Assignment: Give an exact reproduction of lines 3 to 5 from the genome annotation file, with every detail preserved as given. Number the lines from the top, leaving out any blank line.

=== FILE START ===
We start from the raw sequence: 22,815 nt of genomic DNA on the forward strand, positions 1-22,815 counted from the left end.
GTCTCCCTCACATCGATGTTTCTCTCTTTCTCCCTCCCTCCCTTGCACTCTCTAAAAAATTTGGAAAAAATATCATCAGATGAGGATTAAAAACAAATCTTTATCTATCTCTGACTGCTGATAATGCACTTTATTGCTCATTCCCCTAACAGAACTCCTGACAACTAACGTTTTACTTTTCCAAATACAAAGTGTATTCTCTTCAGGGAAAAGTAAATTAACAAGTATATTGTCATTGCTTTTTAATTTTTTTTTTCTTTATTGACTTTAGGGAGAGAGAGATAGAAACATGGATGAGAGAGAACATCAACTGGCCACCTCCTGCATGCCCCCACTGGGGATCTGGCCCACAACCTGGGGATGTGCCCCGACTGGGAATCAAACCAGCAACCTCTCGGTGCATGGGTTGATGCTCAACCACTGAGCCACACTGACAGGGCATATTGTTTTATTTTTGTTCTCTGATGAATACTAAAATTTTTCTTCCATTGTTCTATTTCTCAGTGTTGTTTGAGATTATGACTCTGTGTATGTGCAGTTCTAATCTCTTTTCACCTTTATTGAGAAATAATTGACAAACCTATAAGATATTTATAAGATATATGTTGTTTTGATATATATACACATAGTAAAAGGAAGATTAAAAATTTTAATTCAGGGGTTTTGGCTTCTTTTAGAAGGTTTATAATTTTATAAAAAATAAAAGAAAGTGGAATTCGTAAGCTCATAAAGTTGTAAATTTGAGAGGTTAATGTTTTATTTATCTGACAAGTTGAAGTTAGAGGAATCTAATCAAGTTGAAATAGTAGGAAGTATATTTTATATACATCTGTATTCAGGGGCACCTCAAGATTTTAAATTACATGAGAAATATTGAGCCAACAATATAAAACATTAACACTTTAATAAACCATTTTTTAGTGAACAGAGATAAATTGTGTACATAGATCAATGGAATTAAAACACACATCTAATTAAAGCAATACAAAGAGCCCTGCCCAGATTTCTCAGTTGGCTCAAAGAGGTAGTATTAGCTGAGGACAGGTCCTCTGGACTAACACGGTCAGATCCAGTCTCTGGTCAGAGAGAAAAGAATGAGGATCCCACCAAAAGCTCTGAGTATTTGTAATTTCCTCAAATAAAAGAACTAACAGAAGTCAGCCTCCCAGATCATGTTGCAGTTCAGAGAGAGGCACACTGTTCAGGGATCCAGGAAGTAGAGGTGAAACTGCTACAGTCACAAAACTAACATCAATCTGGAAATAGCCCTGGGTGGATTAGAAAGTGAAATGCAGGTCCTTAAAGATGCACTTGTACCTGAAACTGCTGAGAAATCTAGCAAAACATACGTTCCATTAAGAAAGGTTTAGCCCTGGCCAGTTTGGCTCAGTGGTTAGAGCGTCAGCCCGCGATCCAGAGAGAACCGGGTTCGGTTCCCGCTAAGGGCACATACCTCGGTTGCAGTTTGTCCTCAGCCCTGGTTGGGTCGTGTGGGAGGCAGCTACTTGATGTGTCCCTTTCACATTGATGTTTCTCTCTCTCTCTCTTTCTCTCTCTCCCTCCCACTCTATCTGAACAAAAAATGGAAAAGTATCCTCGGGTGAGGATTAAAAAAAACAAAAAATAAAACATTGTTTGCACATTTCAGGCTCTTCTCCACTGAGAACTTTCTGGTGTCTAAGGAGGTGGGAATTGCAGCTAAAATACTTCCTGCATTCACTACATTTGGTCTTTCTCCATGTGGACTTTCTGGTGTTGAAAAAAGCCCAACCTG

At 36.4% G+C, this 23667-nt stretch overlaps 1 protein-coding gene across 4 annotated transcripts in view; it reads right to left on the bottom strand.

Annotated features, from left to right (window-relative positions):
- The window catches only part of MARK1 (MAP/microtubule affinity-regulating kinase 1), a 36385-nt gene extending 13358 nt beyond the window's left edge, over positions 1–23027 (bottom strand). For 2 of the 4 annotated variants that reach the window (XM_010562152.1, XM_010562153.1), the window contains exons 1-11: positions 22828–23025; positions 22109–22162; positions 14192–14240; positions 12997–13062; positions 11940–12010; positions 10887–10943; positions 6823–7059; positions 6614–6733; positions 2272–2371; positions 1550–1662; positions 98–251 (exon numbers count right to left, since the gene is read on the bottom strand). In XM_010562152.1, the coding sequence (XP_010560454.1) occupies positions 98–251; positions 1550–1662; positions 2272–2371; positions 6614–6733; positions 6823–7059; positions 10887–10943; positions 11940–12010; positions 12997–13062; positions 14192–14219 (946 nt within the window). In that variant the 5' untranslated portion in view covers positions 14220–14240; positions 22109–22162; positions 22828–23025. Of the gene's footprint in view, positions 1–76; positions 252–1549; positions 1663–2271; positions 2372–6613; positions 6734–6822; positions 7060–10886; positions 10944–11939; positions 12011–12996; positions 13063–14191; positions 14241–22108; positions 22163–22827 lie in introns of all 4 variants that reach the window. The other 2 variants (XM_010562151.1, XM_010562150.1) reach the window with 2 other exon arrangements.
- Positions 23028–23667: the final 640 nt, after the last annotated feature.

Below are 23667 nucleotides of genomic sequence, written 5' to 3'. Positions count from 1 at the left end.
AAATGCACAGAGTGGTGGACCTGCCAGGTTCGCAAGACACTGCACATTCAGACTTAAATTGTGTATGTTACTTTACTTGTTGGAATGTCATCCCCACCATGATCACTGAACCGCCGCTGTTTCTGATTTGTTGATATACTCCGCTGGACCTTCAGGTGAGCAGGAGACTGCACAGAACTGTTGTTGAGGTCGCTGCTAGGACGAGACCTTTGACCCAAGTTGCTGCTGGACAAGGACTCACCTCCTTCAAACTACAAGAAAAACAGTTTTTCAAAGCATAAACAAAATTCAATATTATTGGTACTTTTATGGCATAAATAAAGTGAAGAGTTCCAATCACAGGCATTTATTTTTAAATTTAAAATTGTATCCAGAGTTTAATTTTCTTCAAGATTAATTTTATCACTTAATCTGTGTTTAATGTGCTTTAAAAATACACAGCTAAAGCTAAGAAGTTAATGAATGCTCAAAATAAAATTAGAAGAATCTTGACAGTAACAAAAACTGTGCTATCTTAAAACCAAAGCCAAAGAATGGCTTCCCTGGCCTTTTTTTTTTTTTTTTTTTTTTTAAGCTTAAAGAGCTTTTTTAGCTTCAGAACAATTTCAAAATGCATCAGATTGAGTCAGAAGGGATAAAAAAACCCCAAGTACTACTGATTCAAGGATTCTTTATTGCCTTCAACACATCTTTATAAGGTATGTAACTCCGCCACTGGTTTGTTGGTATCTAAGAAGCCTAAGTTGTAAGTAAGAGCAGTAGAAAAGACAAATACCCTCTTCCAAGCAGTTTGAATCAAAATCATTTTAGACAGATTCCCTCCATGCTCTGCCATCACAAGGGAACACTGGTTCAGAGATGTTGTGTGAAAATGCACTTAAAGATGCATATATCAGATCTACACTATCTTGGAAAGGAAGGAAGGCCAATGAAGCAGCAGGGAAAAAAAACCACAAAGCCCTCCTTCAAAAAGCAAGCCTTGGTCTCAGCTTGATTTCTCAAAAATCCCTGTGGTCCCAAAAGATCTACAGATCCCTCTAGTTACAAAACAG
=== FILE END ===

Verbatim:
At 36.4% G+C, this 23667-nt stretch overlaps 1 protein-coding gene across 4 annotated transcripts in view; it reads right to left on the bottom strand.

Annotated features, from left to right (window-relative positions):
- The window catches only part of MARK1 (MAP/microtubule affinity-regulating kinase 1), a 36385-nt gene extending 13358 nt beyond the window's left edge, over positions 1–23027 (bottom strand). For 2 of the 4 annotated variants that reach the window (XM_010562152.1, XM_010562153.1), the window contains exons 1-11: positions 22828–23025; positions 22109–22162; positions 14192–14240; positions 12997–13062; positions 11940–12010; positions 10887–10943; positions 6823–7059; positions 6614–6733; positions 2272–2371; positions 1550–1662; positions 98–251 (exon numbers count right to left, since the gene is read on the bottom strand). In XM_010562152.1, the coding sequence (XP_010560454.1) occupies positions 98–251; positions 1550–1662; positions 2272–2371; positions 6614–6733; positions 6823–7059; positions 10887–10943; positions 11940–12010; positions 12997–13062; positions 14192–14219 (946 nt within the window). In that variant the 5' untranslated portion in view covers positions 14220–14240; positions 22109–22162; positions 22828–23025. Of the gene's footprint in view, positions 1–76; positions 252–1549; positions 1663–2271; positions 2372–6613; positions 6734–6822; positions 7060–10886; positions 10944–11939; positions 12011–12996; positions 13063–14191; positions 14241–22108; positions 22163–22827 lie in introns of all 4 variants that reach the window. The other 2 variants (XM_010562151.1, XM_010562150.1) reach the window with 2 other exon arrangements.